Downstream performance on the iPhone 4 is similar to the Inspire, though the Inspire is able to push above 6 Mbps in places I've only seen 5.8 Mbps on the iPhone 4. There's definitely a small clustering of results down near 384 kbps on the iPhone 4, but not nearly as much of a double distribution as what you can see with the Inspire. Obviously the two have different cellular modems, and thus different performance, I'm just not certain how much that difference contributes to the skew in upstream performance.
It's nice that AT&T has updated both the Atrix and Inspire to support the full potential of each's cellular modem, though it took a few months. It will also be interesting to see whether upstream speeds fall below the relatively regular 1.5 Mbps I've become accustomed to seeing on everything from the iPhone 4 to Nexus One.
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solipsism - Sunday, May 1, 2011 - linkI am under the impression that HSPA+ started with Release 7 at 17.6Mbps, not 14.4Mbps.
Brian Klug - Sunday, May 1, 2011 - linkAhh, you're alluding to the wiki page which has changed and now shows that difference ;)
So that actually used to be correct.
I used to be under the impression that it was wrong myself for some time, until I both found the original tables in the 3GPP specifications used to create the original UE category tables, and then spoke to Qualcomm about it and learned that 64QAM support is not mandatory in release 7, but optional. Both MSM8x55 and MDM6x00 only support 16QAM, but 3GPP release 7 mandatory features, and are thus HSPA+. There are some newer modems coming out from Qualcomm which do include 64QAM support, however.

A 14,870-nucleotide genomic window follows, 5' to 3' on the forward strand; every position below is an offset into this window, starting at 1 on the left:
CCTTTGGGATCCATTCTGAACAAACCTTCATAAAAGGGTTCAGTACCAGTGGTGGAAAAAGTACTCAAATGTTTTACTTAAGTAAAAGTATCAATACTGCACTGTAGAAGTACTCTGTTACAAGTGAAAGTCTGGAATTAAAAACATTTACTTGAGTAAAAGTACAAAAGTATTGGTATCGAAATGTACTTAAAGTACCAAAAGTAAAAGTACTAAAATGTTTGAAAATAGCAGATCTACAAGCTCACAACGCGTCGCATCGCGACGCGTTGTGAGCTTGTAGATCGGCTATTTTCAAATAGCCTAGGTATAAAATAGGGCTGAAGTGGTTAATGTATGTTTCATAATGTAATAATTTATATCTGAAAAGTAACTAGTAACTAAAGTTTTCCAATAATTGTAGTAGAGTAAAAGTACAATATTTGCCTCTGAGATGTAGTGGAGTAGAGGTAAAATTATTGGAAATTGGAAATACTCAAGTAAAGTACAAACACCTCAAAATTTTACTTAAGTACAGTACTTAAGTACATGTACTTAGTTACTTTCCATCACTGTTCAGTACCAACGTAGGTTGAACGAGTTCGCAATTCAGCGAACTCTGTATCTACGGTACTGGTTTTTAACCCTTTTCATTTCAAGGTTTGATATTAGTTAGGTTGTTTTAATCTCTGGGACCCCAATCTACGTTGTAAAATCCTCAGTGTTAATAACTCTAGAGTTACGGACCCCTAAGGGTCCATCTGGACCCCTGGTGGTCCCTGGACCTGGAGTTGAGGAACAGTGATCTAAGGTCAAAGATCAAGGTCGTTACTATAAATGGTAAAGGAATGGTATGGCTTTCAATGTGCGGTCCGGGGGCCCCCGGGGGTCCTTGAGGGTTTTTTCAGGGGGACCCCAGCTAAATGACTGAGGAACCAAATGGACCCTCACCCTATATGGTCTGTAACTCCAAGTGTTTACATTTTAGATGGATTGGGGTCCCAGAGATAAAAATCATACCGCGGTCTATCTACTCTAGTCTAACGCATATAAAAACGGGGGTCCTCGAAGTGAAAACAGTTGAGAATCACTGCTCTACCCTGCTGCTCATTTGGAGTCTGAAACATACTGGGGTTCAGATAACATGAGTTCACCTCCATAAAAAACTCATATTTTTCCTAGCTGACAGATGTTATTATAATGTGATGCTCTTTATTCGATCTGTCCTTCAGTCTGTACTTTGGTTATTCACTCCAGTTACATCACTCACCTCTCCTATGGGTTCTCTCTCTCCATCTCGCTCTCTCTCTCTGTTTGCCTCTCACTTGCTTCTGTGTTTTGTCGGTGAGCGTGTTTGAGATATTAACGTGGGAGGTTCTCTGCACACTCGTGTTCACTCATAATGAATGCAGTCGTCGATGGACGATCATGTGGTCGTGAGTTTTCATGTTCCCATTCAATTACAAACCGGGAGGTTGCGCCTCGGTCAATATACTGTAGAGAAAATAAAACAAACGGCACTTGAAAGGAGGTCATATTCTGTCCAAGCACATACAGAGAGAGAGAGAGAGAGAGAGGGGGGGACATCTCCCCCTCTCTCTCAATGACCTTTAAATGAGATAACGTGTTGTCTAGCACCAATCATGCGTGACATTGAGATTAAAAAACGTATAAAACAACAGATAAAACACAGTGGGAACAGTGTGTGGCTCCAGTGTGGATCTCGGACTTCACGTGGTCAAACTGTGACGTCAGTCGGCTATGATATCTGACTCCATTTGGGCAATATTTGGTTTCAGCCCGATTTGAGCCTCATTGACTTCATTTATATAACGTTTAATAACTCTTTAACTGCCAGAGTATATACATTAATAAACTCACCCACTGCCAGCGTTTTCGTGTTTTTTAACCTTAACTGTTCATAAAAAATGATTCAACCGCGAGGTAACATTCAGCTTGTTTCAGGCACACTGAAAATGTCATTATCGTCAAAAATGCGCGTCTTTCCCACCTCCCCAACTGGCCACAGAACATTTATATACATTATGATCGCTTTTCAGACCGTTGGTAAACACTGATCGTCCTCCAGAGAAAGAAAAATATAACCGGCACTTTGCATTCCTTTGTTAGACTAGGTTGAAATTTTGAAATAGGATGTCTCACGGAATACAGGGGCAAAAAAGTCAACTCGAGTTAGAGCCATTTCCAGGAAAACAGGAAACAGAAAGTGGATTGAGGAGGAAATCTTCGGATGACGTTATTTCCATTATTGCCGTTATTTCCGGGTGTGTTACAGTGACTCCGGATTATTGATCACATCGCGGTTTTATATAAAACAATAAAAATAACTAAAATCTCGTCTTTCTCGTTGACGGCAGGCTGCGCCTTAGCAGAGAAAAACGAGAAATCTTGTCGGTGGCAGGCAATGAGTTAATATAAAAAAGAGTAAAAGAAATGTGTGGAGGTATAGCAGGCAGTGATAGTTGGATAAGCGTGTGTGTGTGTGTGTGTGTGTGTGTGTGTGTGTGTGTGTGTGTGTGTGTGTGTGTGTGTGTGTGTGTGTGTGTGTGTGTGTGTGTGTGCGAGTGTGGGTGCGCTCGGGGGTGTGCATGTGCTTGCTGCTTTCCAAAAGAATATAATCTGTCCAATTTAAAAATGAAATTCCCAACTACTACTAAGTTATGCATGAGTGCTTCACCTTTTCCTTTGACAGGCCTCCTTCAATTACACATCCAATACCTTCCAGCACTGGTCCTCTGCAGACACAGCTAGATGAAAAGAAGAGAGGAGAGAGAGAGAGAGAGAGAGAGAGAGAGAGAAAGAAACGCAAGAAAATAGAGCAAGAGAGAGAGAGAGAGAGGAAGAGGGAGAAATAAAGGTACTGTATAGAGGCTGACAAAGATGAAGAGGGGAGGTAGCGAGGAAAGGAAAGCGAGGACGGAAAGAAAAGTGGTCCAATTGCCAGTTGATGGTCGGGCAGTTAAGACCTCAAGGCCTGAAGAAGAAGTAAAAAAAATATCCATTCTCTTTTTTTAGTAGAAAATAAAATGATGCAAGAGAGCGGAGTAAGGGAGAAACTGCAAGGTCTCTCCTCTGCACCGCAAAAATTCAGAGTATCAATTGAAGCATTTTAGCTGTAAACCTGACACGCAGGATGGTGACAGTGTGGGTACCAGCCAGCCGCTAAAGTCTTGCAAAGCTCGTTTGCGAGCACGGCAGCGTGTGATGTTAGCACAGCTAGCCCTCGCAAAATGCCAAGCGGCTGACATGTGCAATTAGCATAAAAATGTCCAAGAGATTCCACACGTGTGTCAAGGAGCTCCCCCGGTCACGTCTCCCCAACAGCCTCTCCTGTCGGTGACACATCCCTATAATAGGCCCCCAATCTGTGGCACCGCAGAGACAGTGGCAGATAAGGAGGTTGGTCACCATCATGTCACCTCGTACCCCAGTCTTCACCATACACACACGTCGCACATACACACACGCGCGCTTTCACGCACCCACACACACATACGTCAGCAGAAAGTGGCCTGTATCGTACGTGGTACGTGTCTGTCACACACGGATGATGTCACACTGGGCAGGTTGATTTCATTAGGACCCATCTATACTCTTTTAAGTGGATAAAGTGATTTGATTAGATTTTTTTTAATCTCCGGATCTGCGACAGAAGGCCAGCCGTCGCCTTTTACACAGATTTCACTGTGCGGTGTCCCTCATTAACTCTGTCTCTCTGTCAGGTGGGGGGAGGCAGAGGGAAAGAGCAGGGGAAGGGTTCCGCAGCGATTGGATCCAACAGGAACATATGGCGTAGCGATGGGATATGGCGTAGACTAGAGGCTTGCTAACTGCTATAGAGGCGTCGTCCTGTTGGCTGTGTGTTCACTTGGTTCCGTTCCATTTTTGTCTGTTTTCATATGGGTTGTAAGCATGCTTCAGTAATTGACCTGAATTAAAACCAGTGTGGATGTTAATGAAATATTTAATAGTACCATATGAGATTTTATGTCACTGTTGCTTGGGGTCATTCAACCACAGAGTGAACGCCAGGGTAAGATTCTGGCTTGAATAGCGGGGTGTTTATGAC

So here's the two tables:
which I'd strongly encourage you to check out. The table on that wiki page sort of confuses things.
HSPA+ brings a lot of other things to the table other than adding support for a higher order modulation scheme that doesn't get used much other than when you're very close to the cell center. I believe there's been some drive testing showing it's used ~15% of the time, I'm running my own drive testing on the Samsung Galaxy S 4G which shows a breakdown of what percentage of frames were QPSK, 16QAM or 64QAM. The SGS4G (and probably SGS2) include an ST Ericsson THOR 5730 21 Mbps HSPA+ modem, which to my knowledge is the first shipping one with 64QAM support. We'll probably show the same or similar numbers based on the data I have now, but testing is still ongoing and taking me a lot longer than expected.